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JAMA. 2018 Feb 20;319(7):667-679. doi: 10.1001/jama.2018.0245.

Effect of Low-Fat vs Low-Carbohydrate Diet on 12-Month Weight Loss in Overweight Adults and the Association With Genotype Pattern or Insulin Secretion: The DIETFITS Randomized Clinical Trial.

Author information

1
Stanford Prevention Research Center, Department of Medicine, Stanford University Medical School, Stanford, California.
2
Quantitative Sciences Unit, Stanford University School of Medicine, Stanford, California.
3
Department of Health Research and Policy, Stanford University School of Medicine, Stanford, California.
4
Department of Statistics, Stanford University School of Humanities and Sciences, Stanford, California.
5
Department of Biomedical Data Science, Stanford University School of Medicine, Stanford, California.

Abstract

Importance:

Dietary modification remains key to successful weight loss. Yet, no one dietary strategy is consistently superior to others for the general population. Previous research suggests genotype or insulin-glucose dynamics may modify the effects of diets.

Objective:

To determine the effect of a healthy low-fat (HLF) diet vs a healthy low-carbohydrate (HLC) diet on weight change and if genotype pattern or insulin secretion are related to the dietary effects on weight loss.

Design, Setting, and Participants:

The Diet Intervention Examining The Factors Interacting with Treatment Success (DIETFITS) randomized clinical trial included 609 adults aged 18 to 50 years without diabetes with a body mass index between 28 and 40. The trial enrollment was from January 29, 2013, through April 14, 2015; the date of final follow-up was May 16, 2016. Participants were randomized to the 12-month HLF or HLC diet. The study also tested whether 3 single-nucleotide polymorphism multilocus genotype responsiveness patterns or insulin secretion (INS-30; blood concentration of insulin 30 minutes after a glucose challenge) were associated with weight loss.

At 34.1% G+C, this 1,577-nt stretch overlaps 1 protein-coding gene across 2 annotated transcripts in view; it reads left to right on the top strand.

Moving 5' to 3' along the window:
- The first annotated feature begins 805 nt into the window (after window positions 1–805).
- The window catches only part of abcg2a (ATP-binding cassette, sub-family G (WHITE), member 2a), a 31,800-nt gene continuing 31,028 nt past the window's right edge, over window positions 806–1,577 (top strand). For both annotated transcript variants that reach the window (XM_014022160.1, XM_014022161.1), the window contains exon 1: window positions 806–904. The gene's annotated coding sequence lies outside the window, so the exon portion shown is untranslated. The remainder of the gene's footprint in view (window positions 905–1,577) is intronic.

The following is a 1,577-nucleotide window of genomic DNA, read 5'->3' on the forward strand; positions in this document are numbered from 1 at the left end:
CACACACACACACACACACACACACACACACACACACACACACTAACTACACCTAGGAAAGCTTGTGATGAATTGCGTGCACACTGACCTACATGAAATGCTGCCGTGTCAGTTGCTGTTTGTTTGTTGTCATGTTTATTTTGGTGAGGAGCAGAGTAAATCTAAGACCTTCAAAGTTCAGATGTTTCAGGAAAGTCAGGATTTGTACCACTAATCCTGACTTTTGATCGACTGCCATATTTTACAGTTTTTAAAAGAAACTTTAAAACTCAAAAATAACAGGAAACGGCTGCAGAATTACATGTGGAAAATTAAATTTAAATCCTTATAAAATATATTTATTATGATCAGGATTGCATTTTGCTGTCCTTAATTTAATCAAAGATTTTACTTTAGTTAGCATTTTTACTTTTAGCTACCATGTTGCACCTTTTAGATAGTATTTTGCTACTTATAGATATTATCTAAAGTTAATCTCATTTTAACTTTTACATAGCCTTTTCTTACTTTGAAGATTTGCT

Interventions:

Health educators delivered the behavior modification intervention to HLF (n = 305) and HLC (n = 304) participants via 22 diet-specific small group sessions administered over 12 months. The sessions focused on ways to achieve the lowest fat or carbohydrate intake that could be maintained long-term and emphasized diet quality.

Main Outcomes and Measures:

Primary outcome was 12-month weight change and determination of whether there were significant interactions among diet type and genotype pattern, diet and insulin secretion, and diet and weight loss.

Results:

Among 609 participants randomized (mean age, 40 [SD, 7] years; 57% women; mean body mass index, 33 [SD, 3]; 244 [40%] had a low-fat genotype; 180 [30%] had a low-carbohydrate genotype; mean baseline INS-30, 93 μIU/mL), 481 (79%) completed the trial. In the HLF vs HLC diets, respectively, the mean 12-month macronutrient distributions were 48% vs 30% for carbohydrates, 29% vs 45% for fat, and 21% vs 23% for protein. Weight change at 12 months was -5.3 kg for the HLF diet vs -6.0 kg for the HLC diet (mean between-group difference, 0.7 kg [95% CI, -0.2 to 1.6 kg]). There was no significant diet-genotype pattern interaction (P = .20) or diet-insulin secretion (INS-30) interaction (P = .47) with 12-month weight loss. There were 18 adverse events or serious adverse events that were evenly distributed across the 2 diet groups.

Conclusions and Relevance:

In this 12-month weight loss diet study, there was no significant difference in weight change between a healthy low-fat diet vs a healthy low-carbohydrate diet, and neither genotype pattern nor baseline insulin secretion was associated with the dietary effects on weight loss. In the context of these 2 common weight loss diet approaches, neither of the 2 hypothesized predisposing factors was helpful in identifying which diet was better for whom.

Trial Registration:

clinicaltrials.gov Identifier: NCT01826591.

PMID:
29466592
PMCID:
PMC5839290
DOI:
10.1001/jama.2018.0245
[Indexed for MEDLINE]
Free PMC Article

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